Glastonbury announce first act for 2013 festival

Malian singer Rokia Traoré is first artist to be unveiled as festival organisers plan show of solidarity with the African country

Glastonbury has announced the first act for the 2013 festival.

Malian singer Rokia Traoré, who previously played Glastonbury in 2009, has officially been announced as the first act for this year’s festival. Organisers also revealed that a singer from Mali will open the Pyramid Stage each day.

The move is intended as an act of solidarity with the people and musicians of the war-torn African country, where Islamists in the north have banned music, and organisers will also revamp other areas of the festival site to mark the link-up.


Festival co-organiser, Emily Eavis, told The Guardian: “We have a long tradition dating back to the ’80s of African acts playing the festival. Given the situation in Mali at the moment, it felt particularly important to show some solidarity. We want to stay out of the politics, but if we can give musicians a platform we will always do that.”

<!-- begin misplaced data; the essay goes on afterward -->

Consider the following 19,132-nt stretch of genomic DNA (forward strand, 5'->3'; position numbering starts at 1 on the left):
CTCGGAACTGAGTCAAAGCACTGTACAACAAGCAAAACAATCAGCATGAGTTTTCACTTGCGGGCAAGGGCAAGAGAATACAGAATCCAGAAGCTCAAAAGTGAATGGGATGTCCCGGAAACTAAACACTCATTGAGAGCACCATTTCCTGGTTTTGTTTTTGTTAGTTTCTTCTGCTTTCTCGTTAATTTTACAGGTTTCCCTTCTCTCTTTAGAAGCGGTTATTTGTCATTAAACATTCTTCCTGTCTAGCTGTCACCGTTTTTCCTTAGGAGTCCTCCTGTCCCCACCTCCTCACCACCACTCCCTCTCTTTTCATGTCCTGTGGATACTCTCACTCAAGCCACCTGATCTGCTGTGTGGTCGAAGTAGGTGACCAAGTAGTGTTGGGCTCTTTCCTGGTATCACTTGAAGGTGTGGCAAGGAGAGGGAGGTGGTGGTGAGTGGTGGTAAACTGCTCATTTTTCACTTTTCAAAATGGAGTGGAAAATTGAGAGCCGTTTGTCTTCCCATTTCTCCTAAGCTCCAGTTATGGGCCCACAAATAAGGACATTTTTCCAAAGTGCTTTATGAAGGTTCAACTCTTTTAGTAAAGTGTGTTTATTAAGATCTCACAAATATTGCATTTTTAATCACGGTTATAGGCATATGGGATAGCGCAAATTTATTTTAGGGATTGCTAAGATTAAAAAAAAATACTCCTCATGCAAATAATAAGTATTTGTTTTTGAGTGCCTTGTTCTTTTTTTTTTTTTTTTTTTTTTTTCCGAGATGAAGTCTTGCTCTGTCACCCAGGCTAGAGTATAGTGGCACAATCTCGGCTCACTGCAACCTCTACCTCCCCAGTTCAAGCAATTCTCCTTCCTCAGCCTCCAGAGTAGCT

Meanwhile, Glastonbury Festival has launched its annual competition offering new bands the opportunity to win a slot on the festival’s famous Pyramid Stage.

The annual Emerging Talent Competition has previously been won by bands including Scouting For Girls, Golden Silvers, Stornoway, The Subways and We Have Band. Treetop Flyers won the competition in 2011 before Glastonbury took a year off in 2012. There will be a live final in April at Worthy Farm, which will see bands battling it out to decide this year’s winning act.

Tickets to Glastonbury 2013 sold out when they went on sale in October 2012. However, there will be a further resale in April to give those who missed out due to technical problems a further chance to buy.


The Best Films of the Decade: The 2010s

As chosen by NME

The Best Songs Of The Decade: The 2010s

Here – after much debate – are the 100 very best songs of 2010s

The Best Albums of The Decade: The 2010s

Here it is: the ultimate guide to the 100 essential albums of the 2010s, picked, ranked and dissected by NME experts